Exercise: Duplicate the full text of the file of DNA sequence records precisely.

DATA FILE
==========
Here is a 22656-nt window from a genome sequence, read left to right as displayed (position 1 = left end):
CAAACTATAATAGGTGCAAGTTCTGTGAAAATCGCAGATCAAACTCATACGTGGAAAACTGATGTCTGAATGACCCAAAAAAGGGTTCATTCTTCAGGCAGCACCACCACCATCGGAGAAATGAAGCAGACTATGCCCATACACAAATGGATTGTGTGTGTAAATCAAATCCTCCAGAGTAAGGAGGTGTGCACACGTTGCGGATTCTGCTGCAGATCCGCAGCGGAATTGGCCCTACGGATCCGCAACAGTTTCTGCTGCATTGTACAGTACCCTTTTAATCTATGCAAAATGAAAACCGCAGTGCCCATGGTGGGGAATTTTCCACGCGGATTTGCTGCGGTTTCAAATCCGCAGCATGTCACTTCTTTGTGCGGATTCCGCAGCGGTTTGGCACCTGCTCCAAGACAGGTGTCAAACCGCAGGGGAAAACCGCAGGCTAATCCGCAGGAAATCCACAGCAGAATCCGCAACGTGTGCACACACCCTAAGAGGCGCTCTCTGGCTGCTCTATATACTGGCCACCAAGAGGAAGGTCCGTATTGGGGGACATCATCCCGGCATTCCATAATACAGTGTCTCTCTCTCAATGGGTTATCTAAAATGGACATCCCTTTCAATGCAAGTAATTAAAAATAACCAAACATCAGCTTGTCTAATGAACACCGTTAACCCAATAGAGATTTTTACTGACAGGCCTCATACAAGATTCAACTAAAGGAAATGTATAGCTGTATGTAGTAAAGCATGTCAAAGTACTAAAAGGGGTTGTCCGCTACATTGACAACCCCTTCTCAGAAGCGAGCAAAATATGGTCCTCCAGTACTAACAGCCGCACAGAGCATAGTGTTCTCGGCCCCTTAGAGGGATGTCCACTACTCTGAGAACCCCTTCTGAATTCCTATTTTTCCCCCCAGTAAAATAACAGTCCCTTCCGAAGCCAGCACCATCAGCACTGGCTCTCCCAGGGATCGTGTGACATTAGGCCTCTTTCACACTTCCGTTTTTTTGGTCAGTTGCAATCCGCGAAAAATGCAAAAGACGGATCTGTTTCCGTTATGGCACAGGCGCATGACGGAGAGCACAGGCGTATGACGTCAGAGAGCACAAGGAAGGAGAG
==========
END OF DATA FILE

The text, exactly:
Here is a 22656-nt window from a genome sequence, read left to right as displayed (position 1 = left end):
CAAACTATAATAGGTGCAAGTTCTGTGAAAATCGCAGATCAAACTCATACGTGGAAAACTGATGTCTGAATGACCCAAAAAAGGGTTCATTCTTCAGGCAGCACCACCACCATCGGAGAAATGAAGCAGACTATGCCCATACACAAATGGATTGTGTGTGTAAATCAAATCCTCCAGAGTAAGGAGGTGTGCACACGTTGCGGATTCTGCTGCAGATCCGCAGCGGAATTGGCCCTACGGATCCGCAACAGTTTCTGCTGCATTGTACAGTACCCTTTTAATCTATGCAAAATGAAAACCGCAGTGCCCATGGTGGGGAATTTTCCACGCGGATTTGCTGCGGTTTCAAATCCGCAGCATGTCACTTCTTTGTGCGGATTCCGCAGCGGTTTGGCACCTGCTCCAAGACAGGTGTCAAACCGCAGGGGAAAACCGCAGGCTAATCCGCAGGAAATCCACAGCAGAATCCGCAACGTGTGCACACACCCTAAGAGGCGCTCTCTGGCTGCTCTATATACTGGCCACCAAGAGGAAGGTCCGTATTGGGGGACATCATCCCGGCATTCCATAATACAGTGTCTCTCTCTCAATGGGTTATCTAAAATGGACATCCCTTTCAATGCAAGTAATTAAAAATAACCAAACATCAGCTTGTCTAATGAACACCGTTAACCCAATAGAGATTTTTACTGACAGGCCTCATACAAGATTCAACTAAAGGAAATGTATAGCTGTATGTAGTAAAGCATGTCAAAGTACTAAAAGGGGTTGTCCGCTACATTGACAACCCCTTCTCAGAAGCGAGCAAAATATGGTCCTCCAGTACTAACAGCCGCACAGAGCATAGTGTTCTCGGCCCCTTAGAGGGATGTCCACTACTCTGAGAACCCCTTCTGAATTCCTATTTTTCCCCCCAGTAAAATAACAGTCCCTTCCGAAGCCAGCACCATCAGCACTGGCTCTCCCAGGGATCGTGTGACATTAGGCCTCTTTCACACTTCCGTTTTTTTGGTCAGTTGCAATCCGCGAAAAATGCAAAAGACGGATCTGTTTCCGTTATGGCACAGGCGCATGACGGAGAGCACAGGCGTATGACGTCAGAGAGCACAAGGAAGGAGAG